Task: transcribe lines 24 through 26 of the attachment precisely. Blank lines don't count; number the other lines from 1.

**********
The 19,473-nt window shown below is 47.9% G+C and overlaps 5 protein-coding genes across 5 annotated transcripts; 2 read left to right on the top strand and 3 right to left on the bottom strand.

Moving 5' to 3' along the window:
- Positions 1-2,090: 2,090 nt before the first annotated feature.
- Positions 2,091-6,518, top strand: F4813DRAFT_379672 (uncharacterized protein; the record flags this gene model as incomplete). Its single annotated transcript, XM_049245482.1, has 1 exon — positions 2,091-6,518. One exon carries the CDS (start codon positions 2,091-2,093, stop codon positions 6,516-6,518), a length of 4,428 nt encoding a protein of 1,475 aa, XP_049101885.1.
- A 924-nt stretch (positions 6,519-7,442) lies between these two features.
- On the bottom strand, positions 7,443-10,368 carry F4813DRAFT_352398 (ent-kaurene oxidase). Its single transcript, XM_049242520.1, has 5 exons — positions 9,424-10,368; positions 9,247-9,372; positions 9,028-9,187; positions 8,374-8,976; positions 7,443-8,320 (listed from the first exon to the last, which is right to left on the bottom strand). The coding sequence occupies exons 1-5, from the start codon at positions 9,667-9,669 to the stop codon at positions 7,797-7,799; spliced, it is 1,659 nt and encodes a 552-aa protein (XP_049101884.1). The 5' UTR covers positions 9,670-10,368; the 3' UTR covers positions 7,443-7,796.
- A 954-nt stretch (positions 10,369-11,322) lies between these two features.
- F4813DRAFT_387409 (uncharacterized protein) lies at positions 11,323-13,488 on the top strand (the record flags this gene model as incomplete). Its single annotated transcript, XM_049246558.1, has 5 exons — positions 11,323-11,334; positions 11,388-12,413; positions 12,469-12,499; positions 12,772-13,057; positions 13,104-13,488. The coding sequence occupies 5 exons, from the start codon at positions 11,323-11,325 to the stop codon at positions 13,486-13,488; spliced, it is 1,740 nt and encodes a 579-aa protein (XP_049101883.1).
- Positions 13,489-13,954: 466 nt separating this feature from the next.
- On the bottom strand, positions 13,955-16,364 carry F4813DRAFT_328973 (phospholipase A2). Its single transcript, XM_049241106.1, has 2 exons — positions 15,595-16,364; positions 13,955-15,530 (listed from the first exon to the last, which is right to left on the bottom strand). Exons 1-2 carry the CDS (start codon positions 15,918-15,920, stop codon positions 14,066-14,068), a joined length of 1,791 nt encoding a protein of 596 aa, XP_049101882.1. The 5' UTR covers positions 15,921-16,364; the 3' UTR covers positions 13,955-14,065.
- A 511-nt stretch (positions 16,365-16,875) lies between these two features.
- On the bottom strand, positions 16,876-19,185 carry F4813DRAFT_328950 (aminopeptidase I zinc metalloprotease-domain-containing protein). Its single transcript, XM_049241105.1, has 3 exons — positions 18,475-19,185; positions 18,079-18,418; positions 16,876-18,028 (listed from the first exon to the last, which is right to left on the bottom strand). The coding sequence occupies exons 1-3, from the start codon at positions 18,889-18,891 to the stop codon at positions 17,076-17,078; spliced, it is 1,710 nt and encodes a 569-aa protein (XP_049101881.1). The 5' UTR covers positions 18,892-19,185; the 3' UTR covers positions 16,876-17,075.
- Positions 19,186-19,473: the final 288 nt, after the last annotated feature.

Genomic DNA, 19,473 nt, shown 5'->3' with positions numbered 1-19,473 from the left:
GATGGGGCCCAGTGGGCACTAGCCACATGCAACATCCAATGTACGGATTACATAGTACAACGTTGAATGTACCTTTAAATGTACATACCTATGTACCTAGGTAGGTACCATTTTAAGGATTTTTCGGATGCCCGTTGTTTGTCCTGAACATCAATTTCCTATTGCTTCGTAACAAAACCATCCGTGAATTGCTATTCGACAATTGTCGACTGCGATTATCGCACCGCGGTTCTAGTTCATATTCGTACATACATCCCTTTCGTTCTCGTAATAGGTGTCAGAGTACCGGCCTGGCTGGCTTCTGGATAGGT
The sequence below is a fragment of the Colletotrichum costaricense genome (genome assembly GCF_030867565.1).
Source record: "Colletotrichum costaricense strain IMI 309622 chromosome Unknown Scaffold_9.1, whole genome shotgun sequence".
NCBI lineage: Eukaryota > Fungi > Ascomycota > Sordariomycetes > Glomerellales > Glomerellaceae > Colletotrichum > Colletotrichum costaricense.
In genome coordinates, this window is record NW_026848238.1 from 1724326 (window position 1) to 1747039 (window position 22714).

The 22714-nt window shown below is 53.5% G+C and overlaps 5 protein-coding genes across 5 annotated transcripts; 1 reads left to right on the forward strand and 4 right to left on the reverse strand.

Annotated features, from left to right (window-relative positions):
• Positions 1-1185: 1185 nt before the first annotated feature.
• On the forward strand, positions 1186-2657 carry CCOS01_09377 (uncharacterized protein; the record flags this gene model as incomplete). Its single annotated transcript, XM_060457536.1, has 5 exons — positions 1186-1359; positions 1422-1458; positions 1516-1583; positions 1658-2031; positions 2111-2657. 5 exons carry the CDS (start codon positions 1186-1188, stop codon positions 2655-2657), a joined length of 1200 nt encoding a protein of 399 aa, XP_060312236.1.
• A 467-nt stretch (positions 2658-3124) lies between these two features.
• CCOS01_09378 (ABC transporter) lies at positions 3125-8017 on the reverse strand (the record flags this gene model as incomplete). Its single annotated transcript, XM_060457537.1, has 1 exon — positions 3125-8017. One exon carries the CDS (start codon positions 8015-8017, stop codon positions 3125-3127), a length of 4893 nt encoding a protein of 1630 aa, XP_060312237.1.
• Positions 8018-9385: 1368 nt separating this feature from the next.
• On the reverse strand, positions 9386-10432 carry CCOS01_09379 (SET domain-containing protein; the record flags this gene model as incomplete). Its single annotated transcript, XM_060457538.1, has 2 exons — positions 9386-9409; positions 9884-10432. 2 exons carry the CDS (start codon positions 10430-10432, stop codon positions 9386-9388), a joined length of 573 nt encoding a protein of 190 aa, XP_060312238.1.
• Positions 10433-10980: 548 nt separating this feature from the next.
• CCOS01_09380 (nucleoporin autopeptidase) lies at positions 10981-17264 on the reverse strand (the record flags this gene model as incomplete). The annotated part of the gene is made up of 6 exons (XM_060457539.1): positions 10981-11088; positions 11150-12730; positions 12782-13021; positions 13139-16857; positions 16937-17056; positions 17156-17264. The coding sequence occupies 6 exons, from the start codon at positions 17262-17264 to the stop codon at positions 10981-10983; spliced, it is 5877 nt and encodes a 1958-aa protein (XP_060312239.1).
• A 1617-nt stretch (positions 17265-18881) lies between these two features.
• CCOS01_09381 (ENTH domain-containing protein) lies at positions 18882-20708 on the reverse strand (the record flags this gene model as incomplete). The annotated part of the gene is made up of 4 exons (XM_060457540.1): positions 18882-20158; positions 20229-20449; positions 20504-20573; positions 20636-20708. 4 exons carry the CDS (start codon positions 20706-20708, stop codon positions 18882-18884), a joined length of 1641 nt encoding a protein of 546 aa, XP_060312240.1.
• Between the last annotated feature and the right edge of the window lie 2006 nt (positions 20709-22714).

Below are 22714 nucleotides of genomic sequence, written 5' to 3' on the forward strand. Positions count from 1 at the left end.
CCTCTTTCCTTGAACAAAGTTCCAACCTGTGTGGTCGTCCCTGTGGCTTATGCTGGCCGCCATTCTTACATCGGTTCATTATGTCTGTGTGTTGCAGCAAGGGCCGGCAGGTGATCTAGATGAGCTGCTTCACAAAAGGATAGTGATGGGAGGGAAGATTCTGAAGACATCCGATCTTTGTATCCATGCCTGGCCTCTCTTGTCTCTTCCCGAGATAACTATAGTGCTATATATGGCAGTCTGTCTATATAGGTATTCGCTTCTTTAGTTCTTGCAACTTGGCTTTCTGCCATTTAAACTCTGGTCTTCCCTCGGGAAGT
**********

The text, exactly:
• A 467-nt stretch (positions 2658-3124) lies between these two features.
• CCOS01_09378 (ABC transporter) lies at positions 3125-8017 on the reverse strand (the record flags this gene model as incomplete). Its single annotated transcript, XM_060457537.1, has 1 exon — positions 3125-8017. One exon carries the CDS (start codon positions 8015-8017, stop codon positions 3125-3127), a length of 4893 nt encoding a protein of 1630 aa, XP_060312237.1.
• Positions 8018-9385: 1368 nt separating this feature from the next.